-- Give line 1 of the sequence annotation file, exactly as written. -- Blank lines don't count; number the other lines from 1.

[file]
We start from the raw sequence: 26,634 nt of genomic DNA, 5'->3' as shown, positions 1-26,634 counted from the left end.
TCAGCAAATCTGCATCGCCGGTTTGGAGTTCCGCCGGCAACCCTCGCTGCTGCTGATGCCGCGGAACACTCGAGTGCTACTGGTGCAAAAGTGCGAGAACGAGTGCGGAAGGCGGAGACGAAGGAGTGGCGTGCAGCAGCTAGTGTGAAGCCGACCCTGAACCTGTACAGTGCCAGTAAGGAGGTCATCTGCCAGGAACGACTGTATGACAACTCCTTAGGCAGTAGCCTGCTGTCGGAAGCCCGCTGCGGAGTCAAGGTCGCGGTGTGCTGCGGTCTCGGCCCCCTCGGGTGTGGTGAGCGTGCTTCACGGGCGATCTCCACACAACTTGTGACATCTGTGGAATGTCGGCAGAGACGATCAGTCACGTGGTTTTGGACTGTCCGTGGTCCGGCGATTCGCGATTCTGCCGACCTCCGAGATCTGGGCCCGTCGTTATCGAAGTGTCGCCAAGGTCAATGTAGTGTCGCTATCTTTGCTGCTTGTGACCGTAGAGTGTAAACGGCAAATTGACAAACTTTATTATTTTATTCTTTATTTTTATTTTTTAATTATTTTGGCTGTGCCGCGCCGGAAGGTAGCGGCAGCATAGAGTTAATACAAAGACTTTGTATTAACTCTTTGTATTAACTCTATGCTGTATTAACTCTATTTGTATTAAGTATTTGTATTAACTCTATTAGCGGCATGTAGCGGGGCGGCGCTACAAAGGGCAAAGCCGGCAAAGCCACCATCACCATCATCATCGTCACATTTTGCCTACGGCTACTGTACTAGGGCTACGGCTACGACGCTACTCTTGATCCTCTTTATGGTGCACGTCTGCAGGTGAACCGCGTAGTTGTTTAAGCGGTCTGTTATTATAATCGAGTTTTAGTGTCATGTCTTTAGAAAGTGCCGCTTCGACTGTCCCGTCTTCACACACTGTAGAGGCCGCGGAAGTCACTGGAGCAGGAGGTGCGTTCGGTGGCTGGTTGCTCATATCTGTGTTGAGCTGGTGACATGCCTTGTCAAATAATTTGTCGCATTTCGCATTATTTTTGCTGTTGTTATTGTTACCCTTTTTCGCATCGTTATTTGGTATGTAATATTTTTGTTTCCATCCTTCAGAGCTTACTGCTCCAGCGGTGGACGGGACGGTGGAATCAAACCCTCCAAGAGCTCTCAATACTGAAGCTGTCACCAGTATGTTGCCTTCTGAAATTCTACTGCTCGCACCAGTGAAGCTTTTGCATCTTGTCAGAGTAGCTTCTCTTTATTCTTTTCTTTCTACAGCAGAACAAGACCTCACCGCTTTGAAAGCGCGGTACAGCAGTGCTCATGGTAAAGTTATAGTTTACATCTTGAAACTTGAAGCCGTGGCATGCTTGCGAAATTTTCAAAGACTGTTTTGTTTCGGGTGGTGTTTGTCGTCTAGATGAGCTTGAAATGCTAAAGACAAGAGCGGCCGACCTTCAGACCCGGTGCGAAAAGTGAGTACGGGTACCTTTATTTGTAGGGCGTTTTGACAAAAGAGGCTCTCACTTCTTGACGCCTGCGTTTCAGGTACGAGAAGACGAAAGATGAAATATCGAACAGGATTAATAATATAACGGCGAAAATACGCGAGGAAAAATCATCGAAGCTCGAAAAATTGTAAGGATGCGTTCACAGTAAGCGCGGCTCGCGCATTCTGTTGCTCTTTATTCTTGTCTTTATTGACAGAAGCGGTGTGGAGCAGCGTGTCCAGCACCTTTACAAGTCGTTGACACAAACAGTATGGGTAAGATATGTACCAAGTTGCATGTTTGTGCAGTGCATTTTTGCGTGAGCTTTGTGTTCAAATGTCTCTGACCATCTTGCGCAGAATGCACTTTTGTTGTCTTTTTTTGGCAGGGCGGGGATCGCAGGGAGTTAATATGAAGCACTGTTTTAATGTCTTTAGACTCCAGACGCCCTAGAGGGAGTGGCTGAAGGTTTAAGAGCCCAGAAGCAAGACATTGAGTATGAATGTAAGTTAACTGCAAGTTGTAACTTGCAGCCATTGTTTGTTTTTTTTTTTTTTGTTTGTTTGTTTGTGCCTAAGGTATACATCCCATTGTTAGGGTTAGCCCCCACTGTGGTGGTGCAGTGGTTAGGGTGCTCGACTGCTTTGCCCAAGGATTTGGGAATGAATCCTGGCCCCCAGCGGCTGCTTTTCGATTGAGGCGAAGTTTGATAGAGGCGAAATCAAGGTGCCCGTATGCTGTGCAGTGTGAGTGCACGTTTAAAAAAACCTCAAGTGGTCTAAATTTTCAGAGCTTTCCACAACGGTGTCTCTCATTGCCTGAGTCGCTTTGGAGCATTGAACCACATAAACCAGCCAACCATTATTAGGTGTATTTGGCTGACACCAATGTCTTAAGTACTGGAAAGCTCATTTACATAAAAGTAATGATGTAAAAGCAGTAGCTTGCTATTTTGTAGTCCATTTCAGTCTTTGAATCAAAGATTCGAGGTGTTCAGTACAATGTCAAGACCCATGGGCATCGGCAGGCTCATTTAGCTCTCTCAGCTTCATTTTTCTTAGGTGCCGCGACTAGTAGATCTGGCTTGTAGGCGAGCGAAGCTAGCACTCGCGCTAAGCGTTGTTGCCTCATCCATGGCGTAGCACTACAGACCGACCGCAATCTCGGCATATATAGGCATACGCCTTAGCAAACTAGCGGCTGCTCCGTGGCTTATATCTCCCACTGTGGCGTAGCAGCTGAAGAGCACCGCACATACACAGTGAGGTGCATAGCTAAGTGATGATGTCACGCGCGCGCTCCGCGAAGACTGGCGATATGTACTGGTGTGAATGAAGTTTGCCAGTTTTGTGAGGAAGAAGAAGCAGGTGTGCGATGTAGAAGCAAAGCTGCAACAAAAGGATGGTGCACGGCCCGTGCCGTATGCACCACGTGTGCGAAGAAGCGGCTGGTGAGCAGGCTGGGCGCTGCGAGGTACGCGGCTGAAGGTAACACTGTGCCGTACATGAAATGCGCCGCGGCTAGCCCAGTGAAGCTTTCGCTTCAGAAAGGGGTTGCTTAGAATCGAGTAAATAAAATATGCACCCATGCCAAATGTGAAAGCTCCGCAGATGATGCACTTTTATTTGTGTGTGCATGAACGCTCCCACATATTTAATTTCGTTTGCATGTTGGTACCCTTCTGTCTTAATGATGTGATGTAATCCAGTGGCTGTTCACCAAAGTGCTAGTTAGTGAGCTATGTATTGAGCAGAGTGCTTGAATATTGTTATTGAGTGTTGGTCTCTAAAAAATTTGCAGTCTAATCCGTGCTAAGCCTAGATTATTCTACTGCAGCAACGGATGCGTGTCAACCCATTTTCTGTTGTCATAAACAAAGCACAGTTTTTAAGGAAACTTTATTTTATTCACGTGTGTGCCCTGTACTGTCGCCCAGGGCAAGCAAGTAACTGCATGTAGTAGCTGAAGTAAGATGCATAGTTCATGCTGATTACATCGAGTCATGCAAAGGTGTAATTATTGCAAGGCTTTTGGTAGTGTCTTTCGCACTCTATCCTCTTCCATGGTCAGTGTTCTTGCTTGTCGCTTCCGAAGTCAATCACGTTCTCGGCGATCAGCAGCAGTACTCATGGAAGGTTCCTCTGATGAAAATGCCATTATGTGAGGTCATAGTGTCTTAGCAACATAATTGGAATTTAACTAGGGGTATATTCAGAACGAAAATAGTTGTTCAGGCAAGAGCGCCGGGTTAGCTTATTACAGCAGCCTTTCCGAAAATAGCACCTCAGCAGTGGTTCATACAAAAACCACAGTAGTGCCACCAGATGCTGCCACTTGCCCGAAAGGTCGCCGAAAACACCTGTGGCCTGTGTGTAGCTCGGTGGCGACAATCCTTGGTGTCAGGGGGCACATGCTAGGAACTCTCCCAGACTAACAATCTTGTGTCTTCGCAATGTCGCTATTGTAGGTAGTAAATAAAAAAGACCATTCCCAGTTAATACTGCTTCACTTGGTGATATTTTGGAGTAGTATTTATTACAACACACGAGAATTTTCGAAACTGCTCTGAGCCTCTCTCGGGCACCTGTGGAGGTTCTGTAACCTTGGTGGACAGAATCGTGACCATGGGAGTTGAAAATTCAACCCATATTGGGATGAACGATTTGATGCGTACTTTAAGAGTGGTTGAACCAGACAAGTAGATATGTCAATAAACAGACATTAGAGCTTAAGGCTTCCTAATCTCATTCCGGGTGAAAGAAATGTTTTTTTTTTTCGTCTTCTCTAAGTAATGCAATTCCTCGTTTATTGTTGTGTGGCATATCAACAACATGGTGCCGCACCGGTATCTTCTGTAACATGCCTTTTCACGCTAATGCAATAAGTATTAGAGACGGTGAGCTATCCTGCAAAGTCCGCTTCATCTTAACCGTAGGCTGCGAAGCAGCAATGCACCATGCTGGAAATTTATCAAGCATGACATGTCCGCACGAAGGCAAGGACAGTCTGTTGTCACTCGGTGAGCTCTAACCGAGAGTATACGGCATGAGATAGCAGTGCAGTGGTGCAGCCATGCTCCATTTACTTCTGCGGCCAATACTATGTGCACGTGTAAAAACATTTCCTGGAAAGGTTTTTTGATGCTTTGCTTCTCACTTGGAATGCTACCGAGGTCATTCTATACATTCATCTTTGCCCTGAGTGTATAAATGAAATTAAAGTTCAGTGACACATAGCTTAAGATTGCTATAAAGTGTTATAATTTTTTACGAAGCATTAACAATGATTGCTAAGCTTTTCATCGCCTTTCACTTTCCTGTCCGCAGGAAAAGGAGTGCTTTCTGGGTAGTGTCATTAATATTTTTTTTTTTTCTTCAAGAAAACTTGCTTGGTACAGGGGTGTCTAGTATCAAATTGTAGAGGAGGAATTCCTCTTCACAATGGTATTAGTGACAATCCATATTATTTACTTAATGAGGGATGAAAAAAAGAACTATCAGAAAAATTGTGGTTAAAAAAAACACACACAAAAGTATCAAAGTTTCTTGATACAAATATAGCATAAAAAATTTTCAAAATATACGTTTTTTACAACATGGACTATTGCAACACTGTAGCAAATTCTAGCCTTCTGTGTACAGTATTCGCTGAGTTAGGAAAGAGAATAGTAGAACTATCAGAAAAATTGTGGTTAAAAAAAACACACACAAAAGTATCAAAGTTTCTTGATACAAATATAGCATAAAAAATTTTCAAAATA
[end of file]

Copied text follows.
We start from the raw sequence: 26,634 nt of genomic DNA, 5'->3' as shown, positions 1-26,634 counted from the left end.